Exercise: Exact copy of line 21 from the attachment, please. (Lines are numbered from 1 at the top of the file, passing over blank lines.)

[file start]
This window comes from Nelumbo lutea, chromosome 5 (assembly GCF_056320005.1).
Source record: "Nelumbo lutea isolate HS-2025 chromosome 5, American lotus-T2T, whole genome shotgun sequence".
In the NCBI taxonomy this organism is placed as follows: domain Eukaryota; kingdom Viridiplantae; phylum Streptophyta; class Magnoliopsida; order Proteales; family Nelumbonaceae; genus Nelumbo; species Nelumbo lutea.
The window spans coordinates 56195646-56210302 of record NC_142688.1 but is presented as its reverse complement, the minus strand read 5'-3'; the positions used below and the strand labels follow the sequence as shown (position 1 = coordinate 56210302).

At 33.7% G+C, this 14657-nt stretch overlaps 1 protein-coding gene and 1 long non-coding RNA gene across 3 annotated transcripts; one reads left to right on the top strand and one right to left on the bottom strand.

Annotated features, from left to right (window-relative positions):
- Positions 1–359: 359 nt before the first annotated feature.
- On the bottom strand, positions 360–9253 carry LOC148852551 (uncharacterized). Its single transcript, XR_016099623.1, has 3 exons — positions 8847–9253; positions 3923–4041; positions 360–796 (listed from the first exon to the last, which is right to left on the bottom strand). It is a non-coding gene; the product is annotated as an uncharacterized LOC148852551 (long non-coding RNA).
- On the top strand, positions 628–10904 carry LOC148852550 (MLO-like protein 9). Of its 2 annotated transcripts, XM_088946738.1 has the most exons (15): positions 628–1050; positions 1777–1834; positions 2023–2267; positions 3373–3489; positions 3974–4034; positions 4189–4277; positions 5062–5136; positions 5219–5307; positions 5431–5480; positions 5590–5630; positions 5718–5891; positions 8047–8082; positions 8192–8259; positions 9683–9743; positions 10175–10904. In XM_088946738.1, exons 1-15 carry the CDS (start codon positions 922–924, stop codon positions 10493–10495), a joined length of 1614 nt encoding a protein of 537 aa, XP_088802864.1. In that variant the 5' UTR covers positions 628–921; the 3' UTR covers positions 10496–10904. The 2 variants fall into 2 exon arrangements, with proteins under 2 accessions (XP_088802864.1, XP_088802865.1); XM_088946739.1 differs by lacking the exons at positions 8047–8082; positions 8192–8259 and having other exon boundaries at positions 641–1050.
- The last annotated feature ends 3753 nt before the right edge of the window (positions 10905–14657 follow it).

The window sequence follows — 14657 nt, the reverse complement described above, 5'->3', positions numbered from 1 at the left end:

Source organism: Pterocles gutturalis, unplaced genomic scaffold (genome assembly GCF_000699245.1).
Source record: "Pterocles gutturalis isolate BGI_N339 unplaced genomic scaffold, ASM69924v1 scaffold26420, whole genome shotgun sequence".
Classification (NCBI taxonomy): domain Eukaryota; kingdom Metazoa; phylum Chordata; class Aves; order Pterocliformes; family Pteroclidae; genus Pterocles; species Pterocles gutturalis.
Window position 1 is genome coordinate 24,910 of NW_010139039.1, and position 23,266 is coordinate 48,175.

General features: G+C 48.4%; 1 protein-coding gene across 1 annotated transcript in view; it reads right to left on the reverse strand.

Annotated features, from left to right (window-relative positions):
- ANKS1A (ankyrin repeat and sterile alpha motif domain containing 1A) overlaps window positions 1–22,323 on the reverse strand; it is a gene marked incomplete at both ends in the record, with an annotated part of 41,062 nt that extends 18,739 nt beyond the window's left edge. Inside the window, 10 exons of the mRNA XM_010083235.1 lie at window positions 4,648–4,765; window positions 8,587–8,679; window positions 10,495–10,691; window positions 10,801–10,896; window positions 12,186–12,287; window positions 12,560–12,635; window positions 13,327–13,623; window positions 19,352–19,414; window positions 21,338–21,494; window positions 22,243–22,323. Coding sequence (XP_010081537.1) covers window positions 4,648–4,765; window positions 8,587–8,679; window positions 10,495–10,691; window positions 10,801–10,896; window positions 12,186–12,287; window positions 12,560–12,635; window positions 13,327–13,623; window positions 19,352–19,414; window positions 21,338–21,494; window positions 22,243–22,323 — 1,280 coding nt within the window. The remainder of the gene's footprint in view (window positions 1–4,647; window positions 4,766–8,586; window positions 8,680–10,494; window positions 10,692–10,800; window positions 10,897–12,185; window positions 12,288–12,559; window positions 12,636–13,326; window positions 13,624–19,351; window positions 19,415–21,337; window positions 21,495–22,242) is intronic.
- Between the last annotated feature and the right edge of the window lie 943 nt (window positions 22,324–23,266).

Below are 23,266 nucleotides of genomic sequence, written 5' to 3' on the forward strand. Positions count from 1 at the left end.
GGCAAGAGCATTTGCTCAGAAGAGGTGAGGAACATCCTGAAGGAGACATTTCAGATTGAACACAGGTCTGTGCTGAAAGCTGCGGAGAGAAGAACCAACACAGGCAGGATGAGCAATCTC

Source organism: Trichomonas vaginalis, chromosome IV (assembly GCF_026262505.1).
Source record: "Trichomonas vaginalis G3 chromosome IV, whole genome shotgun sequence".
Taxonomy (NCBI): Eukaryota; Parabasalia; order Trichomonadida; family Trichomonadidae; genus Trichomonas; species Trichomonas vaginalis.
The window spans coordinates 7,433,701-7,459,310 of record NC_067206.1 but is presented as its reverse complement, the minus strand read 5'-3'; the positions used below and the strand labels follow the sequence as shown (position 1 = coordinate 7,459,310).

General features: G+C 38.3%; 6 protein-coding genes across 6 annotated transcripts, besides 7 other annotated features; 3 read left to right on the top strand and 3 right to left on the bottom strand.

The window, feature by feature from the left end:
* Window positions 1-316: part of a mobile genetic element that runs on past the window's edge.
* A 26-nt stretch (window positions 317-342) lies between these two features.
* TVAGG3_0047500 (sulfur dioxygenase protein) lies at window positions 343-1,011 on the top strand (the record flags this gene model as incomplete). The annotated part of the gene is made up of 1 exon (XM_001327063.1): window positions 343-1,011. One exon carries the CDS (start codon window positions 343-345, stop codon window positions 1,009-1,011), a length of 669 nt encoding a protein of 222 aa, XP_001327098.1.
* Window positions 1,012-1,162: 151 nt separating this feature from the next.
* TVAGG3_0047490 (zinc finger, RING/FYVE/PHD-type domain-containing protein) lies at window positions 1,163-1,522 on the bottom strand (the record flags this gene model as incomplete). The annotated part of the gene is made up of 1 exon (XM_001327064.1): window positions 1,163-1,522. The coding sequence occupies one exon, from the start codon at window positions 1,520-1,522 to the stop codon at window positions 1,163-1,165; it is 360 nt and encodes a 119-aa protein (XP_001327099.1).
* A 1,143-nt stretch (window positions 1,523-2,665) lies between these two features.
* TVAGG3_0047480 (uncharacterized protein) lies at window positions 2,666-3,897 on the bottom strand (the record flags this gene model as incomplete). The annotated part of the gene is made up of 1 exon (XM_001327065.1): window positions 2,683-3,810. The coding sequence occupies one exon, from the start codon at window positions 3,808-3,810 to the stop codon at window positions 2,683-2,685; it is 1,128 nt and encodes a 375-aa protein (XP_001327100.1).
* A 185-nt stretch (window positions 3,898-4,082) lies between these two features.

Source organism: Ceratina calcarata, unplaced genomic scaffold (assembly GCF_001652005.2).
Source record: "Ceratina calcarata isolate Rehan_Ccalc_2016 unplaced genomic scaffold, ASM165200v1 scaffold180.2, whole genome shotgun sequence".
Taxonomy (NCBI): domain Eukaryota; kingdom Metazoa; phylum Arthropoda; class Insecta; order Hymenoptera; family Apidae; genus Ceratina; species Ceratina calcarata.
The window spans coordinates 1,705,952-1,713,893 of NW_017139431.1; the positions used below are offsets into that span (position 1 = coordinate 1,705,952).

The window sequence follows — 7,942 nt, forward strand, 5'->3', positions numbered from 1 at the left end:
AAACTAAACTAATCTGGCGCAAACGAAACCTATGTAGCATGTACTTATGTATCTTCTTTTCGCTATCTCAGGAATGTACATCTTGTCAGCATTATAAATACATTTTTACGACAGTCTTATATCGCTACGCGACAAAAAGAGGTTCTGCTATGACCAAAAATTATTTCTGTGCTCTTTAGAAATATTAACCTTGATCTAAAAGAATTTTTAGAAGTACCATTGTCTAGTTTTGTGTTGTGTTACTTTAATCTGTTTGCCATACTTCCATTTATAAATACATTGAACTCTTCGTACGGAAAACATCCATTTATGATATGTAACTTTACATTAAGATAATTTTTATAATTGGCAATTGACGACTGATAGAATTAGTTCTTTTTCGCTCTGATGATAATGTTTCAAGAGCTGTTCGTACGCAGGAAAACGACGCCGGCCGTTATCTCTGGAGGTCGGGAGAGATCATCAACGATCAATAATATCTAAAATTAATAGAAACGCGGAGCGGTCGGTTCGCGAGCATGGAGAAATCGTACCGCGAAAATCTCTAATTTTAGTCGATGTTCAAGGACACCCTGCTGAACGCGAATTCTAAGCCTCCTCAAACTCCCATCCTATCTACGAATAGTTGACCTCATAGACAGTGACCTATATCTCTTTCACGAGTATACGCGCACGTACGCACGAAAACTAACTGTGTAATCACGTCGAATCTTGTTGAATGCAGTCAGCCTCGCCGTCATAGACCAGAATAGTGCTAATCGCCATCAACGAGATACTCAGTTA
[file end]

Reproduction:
GGCAAGAGCATTTGCTCAGAAGAGGTGAGGAACATCCTGAAGGAGACATTTCAGATTGAACACAGGTCTGTGCTGAAAGCTGCGGAGAGAAGAACCAACACAGGCAGGATGAGCAATCTC